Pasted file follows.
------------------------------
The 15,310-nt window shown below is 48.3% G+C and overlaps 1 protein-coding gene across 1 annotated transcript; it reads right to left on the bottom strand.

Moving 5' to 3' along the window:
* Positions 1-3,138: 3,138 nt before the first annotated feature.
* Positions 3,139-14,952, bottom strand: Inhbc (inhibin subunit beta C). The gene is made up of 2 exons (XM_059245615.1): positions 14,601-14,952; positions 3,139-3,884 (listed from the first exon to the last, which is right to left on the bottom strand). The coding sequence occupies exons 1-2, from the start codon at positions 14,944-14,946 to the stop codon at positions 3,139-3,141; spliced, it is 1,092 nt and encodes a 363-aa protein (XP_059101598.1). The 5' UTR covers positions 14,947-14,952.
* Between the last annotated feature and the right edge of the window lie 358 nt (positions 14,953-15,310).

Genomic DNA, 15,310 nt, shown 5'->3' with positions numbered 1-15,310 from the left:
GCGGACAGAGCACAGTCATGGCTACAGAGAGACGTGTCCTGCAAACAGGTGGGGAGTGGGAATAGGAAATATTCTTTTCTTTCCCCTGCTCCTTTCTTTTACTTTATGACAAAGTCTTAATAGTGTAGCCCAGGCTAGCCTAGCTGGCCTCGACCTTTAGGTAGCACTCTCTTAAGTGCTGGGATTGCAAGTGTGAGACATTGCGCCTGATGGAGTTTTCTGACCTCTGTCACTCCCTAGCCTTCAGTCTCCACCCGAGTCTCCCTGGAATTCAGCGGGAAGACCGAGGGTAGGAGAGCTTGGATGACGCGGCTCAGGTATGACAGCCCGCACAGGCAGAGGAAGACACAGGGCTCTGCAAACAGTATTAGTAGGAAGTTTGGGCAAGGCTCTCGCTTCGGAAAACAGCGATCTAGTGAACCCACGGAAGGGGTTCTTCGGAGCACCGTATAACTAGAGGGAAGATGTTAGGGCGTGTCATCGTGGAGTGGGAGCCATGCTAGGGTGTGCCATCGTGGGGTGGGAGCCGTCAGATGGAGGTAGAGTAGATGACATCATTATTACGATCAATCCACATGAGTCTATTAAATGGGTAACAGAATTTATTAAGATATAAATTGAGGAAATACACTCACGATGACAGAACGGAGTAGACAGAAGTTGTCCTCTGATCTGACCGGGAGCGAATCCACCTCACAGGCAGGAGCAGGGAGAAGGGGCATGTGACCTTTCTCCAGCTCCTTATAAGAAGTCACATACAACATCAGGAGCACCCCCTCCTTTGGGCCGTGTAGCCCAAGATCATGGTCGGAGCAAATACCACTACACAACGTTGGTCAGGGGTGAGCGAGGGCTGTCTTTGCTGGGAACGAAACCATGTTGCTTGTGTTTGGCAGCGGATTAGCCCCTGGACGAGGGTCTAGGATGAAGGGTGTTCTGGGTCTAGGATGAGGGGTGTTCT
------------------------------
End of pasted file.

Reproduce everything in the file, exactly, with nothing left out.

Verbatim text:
The 15,310-nt window shown below is 48.3% G+C and overlaps 1 protein-coding gene across 1 annotated transcript; it reads right to left on the bottom strand.

Moving 5' to 3' along the window:
* Positions 1-3,138: 3,138 nt before the first annotated feature.
* Positions 3,139-14,952, bottom strand: Inhbc (inhibin subunit beta C). The gene is made up of 2 exons (XM_059245615.1): positions 14,601-14,952; positions 3,139-3,884 (listed from the first exon to the last, which is right to left on the bottom strand). The coding sequence occupies exons 1-2, from the start codon at positions 14,944-14,946 to the stop codon at positions 3,139-3,141; spliced, it is 1,092 nt and encodes a 363-aa protein (XP_059101598.1). The 5' UTR covers positions 14,947-14,952.
* Between the last annotated feature and the right edge of the window lie 358 nt (positions 14,953-15,310).

Genomic DNA, 15,310 nt, shown 5'->3' with positions numbered 1-15,310 from the left:
GCGGACAGAGCACAGTCATGGCTACAGAGAGACGTGTCCTGCAAACAGGTGGGGAGTGGGAATAGGAAATATTCTTTTCTTTCCCCTGCTCCTTTCTTTTACTTTATGACAAAGTCTTAATAGTGTAGCCCAGGCTAGCCTAGCTGGCCTCGACCTTTAGGTAGCACTCTCTTAAGTGCTGGGATTGCAAGTGTGAGACATTGCGCCTGATGGAGTTTTCTGACCTCTGTCACTCCCTAGCCTTCAGTCTCCACCCGAGTCTCCCTGGAATTCAGCGGGAAGACCGAGGGTAGGAGAGCTTGGATGACGCGGCTCAGGTATGACAGCCCGCACAGGCAGAGGAAGACACAGGGCTCTGCAAACAGTATTAGTAGGAAGTTTGGGCAAGGCTCTCGCTTCGGAAAACAGCGATCTAGTGAACCCACGGAAGGGGTTCTTCGGAGCACCGTATAACTAGAGGGAAGATGTTAGGGCGTGTCATCGTGGAGTGGGAGCCATGCTAGGGTGTGCCATCGTGGGGTGGGAGCCGTCAGATGGAGGTAGAGTAGATGACATCATTATTACGATCAATCCACATGAGTCTATTAAATGGGTAACAGAATTTATTAAGATATAAATTGAGGAAATACACTCACGATGACAGAACGGAGTAGACAGAAGTTGTCCTCTGATCTGACCGGGAGCGAATCCACCTCACAGGCAGGAGCAGGGAGAAGGGGCATGTGACCTTTCTCCAGCTCCTTATAAGAAGTCACATACAACATCAGGAGCACCCCCTCCTTTGGGCCGTGTAGCCCAAGATCATGGTCGGAGCAAATACCACTACACAACGTTGGTCAGGGGTGAGCGAGGGCTGTCTTTGCTGGGAACGAAACCATGTTGCTTGTGTTTGGCAGCGGATTAGCCCCTGGACGAGGGTCTAGGATGAAGGGTGTTCTGGGTCTAGGATGAGGGGTGTTCT